Kody Virgil Kramer was almost 33 years old when he passed away on 11 April 2018, after 18 months of fighting esophageal cancer that had spread to his liver and lungs.
In his short time working at the Bureau of Ocean Energy Management (BOEM), he left a lasting impression on everyone who worked with him or knew him—as a great person, scientist, friend, son, and husband. He is survived by his wife, Katherine; his mother, Loralee Kranzler, and stepdad, Dean; and his father, Ron Kramer, and stepmom, Jane, all of Salina, Kan.
Kody earned his bachelor’s degree in geology from Kansas State University in 2007 and graduated from Louisiana State University with his master’s degree in geology and geophysics in 2011. He joined BOEM in June 2010 and worked in the Regional Analysis Unit, where he was involved in the permitting process for new oil and gas wells in the Gulf of Mexico, as well as the mapping of natural gas hydrate deposits on and below the seafloor.
He interpreted 3-D seismic amplitude response to identify potential natural hydrocarbon seeps, authigenic carbonate hardgrounds, and the deepwater coral and chemosynthetic communities associated with those sites. He participated in several research cruises that deployed remotely operated underwater vehicles to visit sites identified by the 3-D seismic data, including the National Oceanic and Atmospheric Administration’s (NOAA) R/V Ron Brown and R/V Okeanos Explorer.
During much of the time he was going through chemotherapy and radiation, he was working diligently to complete a project that he and I had conceived for NOAA’s Natural Resource Damage Assessment (NRDA) response to the Deepwater Horizon oil spill. The NRDA biologists had requested a high-resolution bathymetry map of the area around the BP disaster to model potential coral and chemosynthetic community occurrences.
Kody took my seafloor interpretations from 3-D seismic data and stitched them together into one grid to create the highest-resolution bathymetry map of the area to date. It became apparent that he could continue across the deepwater Gulf of Mexico, combining every interpretation from the best 3-D seismic surveys to complete the grid.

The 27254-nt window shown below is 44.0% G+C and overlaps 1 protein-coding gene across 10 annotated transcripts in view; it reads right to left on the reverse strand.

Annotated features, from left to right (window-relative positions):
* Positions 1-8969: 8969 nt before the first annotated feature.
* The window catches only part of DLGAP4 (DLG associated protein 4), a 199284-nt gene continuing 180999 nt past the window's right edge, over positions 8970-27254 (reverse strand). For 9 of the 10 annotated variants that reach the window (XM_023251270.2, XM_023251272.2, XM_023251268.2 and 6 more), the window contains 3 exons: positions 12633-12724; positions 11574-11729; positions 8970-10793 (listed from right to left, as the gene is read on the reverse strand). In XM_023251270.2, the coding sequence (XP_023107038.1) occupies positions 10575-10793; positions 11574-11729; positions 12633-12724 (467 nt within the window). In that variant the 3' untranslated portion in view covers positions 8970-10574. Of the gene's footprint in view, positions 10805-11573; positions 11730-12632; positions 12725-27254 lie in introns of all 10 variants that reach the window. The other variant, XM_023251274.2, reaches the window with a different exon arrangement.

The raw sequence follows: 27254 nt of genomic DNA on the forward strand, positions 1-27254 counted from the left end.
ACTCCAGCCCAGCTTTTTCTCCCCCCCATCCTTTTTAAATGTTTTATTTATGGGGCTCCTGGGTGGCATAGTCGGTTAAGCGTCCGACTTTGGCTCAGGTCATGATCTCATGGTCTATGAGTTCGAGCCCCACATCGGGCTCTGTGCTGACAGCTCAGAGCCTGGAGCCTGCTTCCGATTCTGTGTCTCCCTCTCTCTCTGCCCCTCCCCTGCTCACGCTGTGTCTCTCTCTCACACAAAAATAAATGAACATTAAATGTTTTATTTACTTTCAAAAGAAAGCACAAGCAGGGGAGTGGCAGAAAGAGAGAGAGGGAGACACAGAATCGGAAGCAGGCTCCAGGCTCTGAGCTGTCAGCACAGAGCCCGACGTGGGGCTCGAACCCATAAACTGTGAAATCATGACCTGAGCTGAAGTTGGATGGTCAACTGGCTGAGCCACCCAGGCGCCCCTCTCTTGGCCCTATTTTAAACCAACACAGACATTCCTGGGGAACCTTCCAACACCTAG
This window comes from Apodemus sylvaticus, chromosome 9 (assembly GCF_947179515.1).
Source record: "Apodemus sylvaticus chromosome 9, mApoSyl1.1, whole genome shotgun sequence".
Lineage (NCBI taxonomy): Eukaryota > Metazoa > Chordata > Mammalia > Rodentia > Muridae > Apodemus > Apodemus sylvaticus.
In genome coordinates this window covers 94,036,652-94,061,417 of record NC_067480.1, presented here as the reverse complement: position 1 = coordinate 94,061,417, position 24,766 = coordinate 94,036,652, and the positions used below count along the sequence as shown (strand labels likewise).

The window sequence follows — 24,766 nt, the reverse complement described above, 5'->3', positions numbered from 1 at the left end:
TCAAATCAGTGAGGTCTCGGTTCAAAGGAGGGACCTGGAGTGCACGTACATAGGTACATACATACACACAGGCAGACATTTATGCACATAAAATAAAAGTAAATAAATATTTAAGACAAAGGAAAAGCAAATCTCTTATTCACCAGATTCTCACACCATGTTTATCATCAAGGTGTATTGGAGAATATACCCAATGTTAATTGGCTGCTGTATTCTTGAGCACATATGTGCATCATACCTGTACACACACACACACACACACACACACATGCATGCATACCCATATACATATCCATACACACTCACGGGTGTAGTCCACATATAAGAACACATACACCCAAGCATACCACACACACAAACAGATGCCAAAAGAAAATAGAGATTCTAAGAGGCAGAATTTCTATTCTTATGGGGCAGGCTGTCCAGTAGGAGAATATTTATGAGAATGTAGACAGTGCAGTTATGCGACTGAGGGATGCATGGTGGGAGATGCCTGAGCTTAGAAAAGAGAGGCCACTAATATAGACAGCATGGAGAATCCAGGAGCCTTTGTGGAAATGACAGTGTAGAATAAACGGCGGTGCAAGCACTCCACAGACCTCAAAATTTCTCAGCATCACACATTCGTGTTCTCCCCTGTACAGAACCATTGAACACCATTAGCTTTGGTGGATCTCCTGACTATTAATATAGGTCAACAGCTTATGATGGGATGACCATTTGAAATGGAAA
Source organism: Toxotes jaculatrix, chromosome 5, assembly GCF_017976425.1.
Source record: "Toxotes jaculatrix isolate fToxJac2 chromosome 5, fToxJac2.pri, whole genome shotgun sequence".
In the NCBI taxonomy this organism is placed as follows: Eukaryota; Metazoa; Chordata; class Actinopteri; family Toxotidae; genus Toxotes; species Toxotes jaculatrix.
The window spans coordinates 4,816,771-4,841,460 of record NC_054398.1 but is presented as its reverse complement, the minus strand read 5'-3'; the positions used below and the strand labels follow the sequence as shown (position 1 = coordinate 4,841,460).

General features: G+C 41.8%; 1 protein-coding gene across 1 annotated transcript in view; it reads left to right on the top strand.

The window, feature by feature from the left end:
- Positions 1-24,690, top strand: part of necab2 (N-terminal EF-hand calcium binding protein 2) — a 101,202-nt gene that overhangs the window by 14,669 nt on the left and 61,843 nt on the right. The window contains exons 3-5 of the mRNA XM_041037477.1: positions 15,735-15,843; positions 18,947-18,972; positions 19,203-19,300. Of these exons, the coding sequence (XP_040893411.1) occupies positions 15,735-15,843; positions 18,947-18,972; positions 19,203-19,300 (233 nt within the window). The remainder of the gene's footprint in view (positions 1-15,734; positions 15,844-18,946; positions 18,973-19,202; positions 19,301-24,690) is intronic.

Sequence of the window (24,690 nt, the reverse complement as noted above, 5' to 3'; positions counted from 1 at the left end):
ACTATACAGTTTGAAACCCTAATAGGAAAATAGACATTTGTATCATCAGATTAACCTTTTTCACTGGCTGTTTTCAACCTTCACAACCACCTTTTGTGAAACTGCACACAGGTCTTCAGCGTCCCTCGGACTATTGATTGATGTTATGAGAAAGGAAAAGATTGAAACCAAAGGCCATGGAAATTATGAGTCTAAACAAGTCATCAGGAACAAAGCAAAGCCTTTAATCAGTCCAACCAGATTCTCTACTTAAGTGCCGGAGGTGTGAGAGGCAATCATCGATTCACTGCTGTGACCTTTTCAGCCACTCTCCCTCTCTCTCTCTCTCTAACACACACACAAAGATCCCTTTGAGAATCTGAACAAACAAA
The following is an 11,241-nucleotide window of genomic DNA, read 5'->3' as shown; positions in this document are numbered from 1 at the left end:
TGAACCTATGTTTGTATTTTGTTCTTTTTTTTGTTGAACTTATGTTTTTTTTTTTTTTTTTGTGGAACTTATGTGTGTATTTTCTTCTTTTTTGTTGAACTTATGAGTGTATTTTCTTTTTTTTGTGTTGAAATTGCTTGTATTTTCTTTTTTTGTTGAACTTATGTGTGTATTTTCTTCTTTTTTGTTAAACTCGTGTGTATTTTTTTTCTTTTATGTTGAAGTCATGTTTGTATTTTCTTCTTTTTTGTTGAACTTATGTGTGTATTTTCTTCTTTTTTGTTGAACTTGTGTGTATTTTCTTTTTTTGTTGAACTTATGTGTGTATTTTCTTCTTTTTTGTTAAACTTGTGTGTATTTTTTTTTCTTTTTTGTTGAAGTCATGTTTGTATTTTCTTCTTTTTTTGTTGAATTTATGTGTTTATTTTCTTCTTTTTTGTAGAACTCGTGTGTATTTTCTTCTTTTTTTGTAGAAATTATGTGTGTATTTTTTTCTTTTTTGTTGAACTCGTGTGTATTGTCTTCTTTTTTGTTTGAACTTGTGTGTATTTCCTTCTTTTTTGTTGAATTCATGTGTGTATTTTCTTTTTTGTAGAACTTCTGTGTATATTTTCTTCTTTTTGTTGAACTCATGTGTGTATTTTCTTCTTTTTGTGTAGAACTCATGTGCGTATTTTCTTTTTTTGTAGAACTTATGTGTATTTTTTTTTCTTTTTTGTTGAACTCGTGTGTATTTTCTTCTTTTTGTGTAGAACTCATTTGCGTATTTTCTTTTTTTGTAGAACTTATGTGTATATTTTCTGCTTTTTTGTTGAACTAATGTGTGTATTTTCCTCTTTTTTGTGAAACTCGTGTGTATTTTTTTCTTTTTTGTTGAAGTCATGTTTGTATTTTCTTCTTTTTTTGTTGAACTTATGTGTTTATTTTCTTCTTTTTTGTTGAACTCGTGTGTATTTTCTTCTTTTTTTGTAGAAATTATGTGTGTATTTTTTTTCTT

Despite his ill health, Kody relished the challenge. The doctors had originally given him 2 months to live, and his response to that was “the hell with that.” Making the map became a labor of love, keeping him focused and alive. It took him more than a year to finish the map; he lived for 16 more months than the doctors had expected.
The map was published online in Eos on 24 May 2017. Within days, it was picked up by numerous other publications, including National Geographic, Smithsonian, Forbes, Oil and Gas Journal, Esri, Gizmodo, and others. The BOEM web page has been viewed more than 36,500 times; the Eos article has been viewed more than 51,000 times and is the third most read article on Eos.org since its founding in December 2014.
This reception is a testament to Kody’s vision—his legacy will be forever guaranteed by the persistence and creativity he used to create a map that has already become one of the standards for bathymetry maps worldwide.
A memorial for Kody has been established at the Kansas State University Foundation. Contributions may be made online or sent to KSU Foundation, 1800 Kimball Avenue, Suite 200, Manhattan, KS 66502. Please indicate fund M47204.
—William W. Shedd ([email protected]), Bureau of Ocean Energy Management, New Orleans, La.